Below is a photo I took few years ago of seaweed and what is, as far as I can see, a sea-tumbleweed.

A tumbleweed just blows around.

This picture was taken on the Gulf of Mexico side of North Padre Island National Seashore just outside of Corpus Christi.

Circumstance plays a great part in life. Sometimes you are just out of luck. But to the extent possible, you’ve got to take command of your fate. Be more than seaweed, driftwood, or a tumbleweed.

Here is the definition of a tumbleweed—-

“Any of various densely branched annual plants, such as amaranth and Russian thistle, that break off from the roots at the end of the growing season and are rolled about by the wind. 


May 17, 2011 Posted by | Uncategorized | , , , , , , , , , | 5 Comments

Photo Of Seaweed and Sea-Tumbleweed

Above is a photo I took of seaweed and what is, as far as I’m concerned, a sea-tumbleweed.

This picture was taken on the Gulf of Mexico side of North Padre Island National Seashore just outside of Corpus Christi.

Here is a definition of seaweed-

Any of various red, green, or brown algae that live in ocean waters. Some species of seaweed are free-floating, while others are attached to the ocean bottom. Seaweed range from the size of a pinhead to having large fronds (such as those of many kelps) that can be as much as 30.5 m (100 ft) in length. Certain species are used for food (such as nori) and fertilizer, and others are harvested for carrageenan and other substances used as thickening, stabilizing, emulsifying, or suspending agents in industrial, pharmaceutical, and food products. Seaweed is also a natural source of the element iodine, which is otherwise found only in very small amounts.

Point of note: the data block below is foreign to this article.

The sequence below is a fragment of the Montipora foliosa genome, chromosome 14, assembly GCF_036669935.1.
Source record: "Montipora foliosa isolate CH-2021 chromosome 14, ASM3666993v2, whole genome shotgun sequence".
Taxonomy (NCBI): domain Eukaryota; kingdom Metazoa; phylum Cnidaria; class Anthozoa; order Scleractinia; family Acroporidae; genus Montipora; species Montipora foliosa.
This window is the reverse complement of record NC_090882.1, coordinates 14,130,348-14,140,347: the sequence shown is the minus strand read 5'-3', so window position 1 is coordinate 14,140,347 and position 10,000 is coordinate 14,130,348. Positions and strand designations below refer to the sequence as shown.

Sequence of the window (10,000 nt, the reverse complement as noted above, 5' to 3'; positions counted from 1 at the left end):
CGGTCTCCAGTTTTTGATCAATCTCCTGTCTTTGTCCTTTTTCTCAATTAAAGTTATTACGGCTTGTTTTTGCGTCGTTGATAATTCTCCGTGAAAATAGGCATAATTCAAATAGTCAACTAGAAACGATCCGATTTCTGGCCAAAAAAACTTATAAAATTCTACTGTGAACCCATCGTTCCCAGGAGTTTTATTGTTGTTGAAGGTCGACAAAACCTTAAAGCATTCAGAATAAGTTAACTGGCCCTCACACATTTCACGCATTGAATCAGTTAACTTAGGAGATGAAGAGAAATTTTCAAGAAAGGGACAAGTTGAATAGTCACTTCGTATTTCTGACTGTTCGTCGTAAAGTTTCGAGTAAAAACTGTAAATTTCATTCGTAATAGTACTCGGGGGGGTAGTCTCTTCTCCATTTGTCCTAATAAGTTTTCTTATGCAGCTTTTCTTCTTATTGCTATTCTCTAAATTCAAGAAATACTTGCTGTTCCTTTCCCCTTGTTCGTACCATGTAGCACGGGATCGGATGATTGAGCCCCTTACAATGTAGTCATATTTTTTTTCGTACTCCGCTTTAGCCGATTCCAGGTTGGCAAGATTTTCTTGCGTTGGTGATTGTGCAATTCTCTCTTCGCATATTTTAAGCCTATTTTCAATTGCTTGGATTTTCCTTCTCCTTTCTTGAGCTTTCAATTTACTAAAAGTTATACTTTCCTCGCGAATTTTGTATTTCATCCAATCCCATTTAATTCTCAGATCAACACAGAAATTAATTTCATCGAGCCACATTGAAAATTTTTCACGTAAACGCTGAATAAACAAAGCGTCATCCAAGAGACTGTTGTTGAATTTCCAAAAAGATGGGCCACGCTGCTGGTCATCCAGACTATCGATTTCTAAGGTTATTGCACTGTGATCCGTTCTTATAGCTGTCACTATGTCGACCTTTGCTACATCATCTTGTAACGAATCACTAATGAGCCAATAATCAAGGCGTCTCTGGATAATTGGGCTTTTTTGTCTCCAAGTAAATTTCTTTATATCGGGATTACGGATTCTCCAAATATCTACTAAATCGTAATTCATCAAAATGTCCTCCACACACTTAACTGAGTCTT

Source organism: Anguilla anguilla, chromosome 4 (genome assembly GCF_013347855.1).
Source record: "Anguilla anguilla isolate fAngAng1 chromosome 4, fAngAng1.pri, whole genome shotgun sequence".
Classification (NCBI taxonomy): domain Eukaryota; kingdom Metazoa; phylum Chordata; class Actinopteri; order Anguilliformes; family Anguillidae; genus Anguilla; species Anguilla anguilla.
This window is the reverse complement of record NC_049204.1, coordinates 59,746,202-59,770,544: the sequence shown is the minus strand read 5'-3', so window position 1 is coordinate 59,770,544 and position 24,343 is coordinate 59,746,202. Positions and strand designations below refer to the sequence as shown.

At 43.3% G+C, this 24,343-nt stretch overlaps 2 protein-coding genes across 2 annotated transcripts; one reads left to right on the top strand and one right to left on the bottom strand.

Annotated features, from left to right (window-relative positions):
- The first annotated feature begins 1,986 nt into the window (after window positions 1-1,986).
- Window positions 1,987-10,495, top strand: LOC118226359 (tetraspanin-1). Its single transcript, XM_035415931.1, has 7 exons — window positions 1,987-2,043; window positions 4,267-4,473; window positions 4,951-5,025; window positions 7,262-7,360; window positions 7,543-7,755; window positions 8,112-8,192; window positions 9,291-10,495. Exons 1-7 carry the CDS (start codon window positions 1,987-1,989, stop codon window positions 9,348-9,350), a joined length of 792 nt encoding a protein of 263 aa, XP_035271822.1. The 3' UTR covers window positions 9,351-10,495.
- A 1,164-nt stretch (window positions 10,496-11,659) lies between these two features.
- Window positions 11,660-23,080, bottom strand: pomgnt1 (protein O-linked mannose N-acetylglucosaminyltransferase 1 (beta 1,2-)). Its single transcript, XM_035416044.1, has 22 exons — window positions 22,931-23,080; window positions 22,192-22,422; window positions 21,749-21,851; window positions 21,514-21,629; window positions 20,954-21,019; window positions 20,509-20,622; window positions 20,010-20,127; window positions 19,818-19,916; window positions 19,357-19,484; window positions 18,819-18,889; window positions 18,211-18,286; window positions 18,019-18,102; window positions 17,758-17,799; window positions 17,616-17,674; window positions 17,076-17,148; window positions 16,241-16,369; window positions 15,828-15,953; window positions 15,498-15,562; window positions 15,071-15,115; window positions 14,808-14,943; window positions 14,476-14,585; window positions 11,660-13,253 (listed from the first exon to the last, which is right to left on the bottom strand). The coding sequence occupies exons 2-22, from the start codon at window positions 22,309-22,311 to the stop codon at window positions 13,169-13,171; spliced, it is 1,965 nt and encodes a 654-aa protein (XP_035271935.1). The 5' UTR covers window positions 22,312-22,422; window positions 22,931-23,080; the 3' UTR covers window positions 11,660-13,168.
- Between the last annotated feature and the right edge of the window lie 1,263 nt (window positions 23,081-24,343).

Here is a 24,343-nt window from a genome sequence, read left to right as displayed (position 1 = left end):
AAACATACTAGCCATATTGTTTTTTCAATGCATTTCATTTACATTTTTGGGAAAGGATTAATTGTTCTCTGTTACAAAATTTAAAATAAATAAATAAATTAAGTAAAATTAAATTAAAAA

Here is a link to the well-done Seaweed Site. It will teach you a lot about seaweed.

Here is information from NOAA about deep water seaweed in the Gulf of Mexico.

The first tumbleweed I ever saw was covered with snow at a truck stop in Sidney, Nebraska. Though since it was covered with snow it was not tumbling very much.

Here is a link to a tumbleweed farm in Kansas that will ship tumbleweeds around the world.

Here is the definition of a tumbleweed—-

Any of various densely branched annual plants, such as amaranth and Russian thistle, that break off from the roots at the end of the growing season and are rolled about by the wind.  

March 30, 2008 Posted by | Sea Life, Texas | , , , , , , | Leave a comment